Date
Jun-2017
Language
English
Publication Type
Article
Keywords
Acetamides - administration & dosage - economics
Antidepressive Agents - administration & dosage - economics
Bupropion - administration & dosage - economics
Cost-Benefit Analysis
Decision Trees
Depressive Disorder, Major - drug therapy - economics
Finland
Humans
Markov Chains
Models, Theoretical
Piperazines - administration & dosage - economics
Recurrence
Sertraline - administration & dosage - economics
Sulfides - administration & dosage - economics
Treatment Outcome
Venlafaxine Hydrochloride - administration & dosage - economics
Abstract
To assess the cost-utility of vortioxetine versus relevant comparators (agomelatine, bupropion SR, sertraline, and venlafaxine XR) in the finnish setting in major depressive disorder (MDD) patients with inadequate response to selective serotonin- /serotonin-norepinephrine reuptake inhibitors.
A one-year analysis was conducted using a decision tree with a Markov state transition component. The health states were remission, relapse and recovery. A Finnish healthcare payer perspective was adopted.
Vortioxetine was less costly and more effective versus all comparators in both direct and societal perspectives. Vortioxetine reduced the average annual direct costs by 4% versus venlafaxine XR and 8% versus sertraline. The greater efficacy associated with vortioxetine was translated into a higher percentage of patients in remission and recovery. The model was most sensitive to changes in remission rates at 8 weeks.
This cost-utility analysis showed vortioxetine to be a good alternative for MDD patients switching therapy in Finland.
PubMed ID
27680105 View in PubMed
Less detail

Depressive symptomatology is associated with decreased interleukin-1 beta and increased interleukin-1 receptor antagonist levels in males.

https://arctichealth.org/en/permalink/ahliterature151688
Source
Psychiatry Res. 2009 May 15;167(1-2):73-9
Publication Type
Article
Date
May-15-2009
Author
Yrjö Ovaskainen
Hannu Koponen
Jari Jokelainen
Sirkka Keinänen-Kiukaanniemi
Esko Kumpusalo
Mauno Vanhala
Author Affiliation
Department of Psychiatry, South-Savo Hospital District, Moisio Hospital, FIN-50520 Mikkeli, Finland.
Source
Psychiatry Res. 2009 May 15;167(1-2):73-9
Date
May-15-2009
Language
English
Publication Type
Article
Keywords
Depressive Disorder - blood - diagnosis - immunology
Female
Finland
Humans
Interleukin 1 Receptor Antagonist Protein - blood - immunology
Interleukin-1 - blood
Interleukin-1beta - blood - immunology
Male
Middle Aged
Personality Inventory
Severity of Illness Index
Sex Factors
Abstract
Previous studies with selected patient populations have suggested that cytokines, the immune system messengers, may play a role in the aetiology of depression. However, the data concerning the increase or decrease of the plasma cytokine levels in depression is controversial and the effects of the medications and type of depression are largely unknown. We studied the connections between plasma interleukin-1 beta (IL-1 beta) and interleukin 1 receptor antagonist (IL-1RA) levels, and depressive symptomatology measured with the Beck Depression. Inventory in a large, middle-aged population-based sample collected from Central Finland. In addition, the effects of various medications and type of depressive symptomatology on the cytokine levels were scrutinized. In the whole study population, IL-1RA levels were higher in the subgroup with depressive symptomatology. In the males with depressive symptomatology, higher IL-1RA levels and lower interleukin-1 beta levels were observed as compared with the non-depressed males. The IL-1RA/IL-1 beta ratio was significantly higher in males with depressive symptomatology. The IL-1RA levels were also higher and IL-1 beta levels lower in the depressed females, but the trend was not significant. The elevated IL-1RA-levels and IL-1RA/IL-1 beta ratio suggest a role for cytokines in the pathogenesis of depression. The higher IL-1RA levels may reflect an endogenous repairing process against depression.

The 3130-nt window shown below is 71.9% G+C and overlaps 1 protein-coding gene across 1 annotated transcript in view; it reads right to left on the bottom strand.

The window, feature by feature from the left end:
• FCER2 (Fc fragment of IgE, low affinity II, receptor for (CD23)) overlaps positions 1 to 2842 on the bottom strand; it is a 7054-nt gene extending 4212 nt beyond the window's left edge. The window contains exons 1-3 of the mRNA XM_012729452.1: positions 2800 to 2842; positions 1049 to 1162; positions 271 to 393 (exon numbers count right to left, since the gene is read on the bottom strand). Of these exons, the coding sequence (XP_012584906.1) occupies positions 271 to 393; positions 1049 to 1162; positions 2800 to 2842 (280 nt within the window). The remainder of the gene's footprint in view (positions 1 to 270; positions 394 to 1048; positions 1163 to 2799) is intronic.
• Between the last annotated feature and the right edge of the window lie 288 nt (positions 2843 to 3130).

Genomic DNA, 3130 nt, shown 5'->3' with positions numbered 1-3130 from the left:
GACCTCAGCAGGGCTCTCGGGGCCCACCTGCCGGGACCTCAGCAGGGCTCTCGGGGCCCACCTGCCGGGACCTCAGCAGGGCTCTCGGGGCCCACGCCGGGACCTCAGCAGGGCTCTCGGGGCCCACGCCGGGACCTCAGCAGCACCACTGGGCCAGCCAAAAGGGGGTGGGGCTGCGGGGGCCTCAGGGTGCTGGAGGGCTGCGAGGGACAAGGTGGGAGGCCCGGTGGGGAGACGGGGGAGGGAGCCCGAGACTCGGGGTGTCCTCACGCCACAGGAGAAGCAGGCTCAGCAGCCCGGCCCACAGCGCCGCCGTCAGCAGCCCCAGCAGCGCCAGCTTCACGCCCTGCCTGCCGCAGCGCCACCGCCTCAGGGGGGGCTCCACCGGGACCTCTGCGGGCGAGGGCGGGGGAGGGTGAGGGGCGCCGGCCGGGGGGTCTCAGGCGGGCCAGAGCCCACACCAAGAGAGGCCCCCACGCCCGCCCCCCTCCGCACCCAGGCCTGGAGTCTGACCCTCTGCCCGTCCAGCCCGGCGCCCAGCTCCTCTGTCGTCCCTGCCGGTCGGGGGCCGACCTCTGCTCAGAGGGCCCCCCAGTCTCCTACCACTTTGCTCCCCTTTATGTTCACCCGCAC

PubMed ID
19346005 View in PubMed
Less detail

Depressive symptoms and 10-year risk for cardiovascular morbidity and mortality.

https://arctichealth.org/en/permalink/ahliterature142136
Source
World J Biol Psychiatry. 2010 Sep;11(6):834-9
Publication Type
Article
Date
Sep-2010
Author
Hannu Koponen
Jari Jokelainen
Sirkka Keinänen-Kiukaanniemi
Mauno Vanhala
Author Affiliation
Department of Psychiatry, Kuopio University Hospital and University of Eastern Finland, Kuopio, Finland. hannujuhani.koponen@uku.fi
Source
World J Biol Psychiatry. 2010 Sep;11(6):834-9
Date
Sep-2010
Language
English
Publication Type
Article
Keywords
Cardiovascular Diseases - epidemiology
Comorbidity
Cross-Sectional Studies
Depressive Disorder - diagnosis - epidemiology
Female
Finland - epidemiology
Follow-Up Studies
Humans
Male
Metabolic Syndrome X - epidemiology
Middle Aged
Prevalence
Psychiatric Status Rating Scales - statistics & numerical data
Risk factors
Survival Analysis
Abstract
Depression is associated with increased physical morbidity and overall mortality. As less is known about how much depression increases the 10-year risk for fatal and nonfatal cardiovascular (CV) events, we evaluated the cross-sectional risk with two well-characterized risk functions measuring CV mortality and total CV event risk.
The prevalence of increased depressive symptoms was measured with the Beck Depression Inventory (BDI), and the SCORE and Framingham risk functions were calculated in a middle-aged population-based sample (N=923). For metabolic syndrome (MetS), the modified National Cholesterol Education Program-Adult Treatment Panel III criteria were employed.
Depressive symptoms were associated with increased CV mortality and morbidity risk in men: OR for SCORE 2.9; 95%CI 1.4-5.7 and OR for Framingham function 2.2 (95%CI 1.1-4.2). In women, the corresponding figures were 1.4 (95%CI 0.3-6.9) and 1.3 (95%CI 0.7-2.6). The BDI scores showed significant correlations with SCORE (r=0.18 for men, P
PubMed ID
20632843 View in PubMed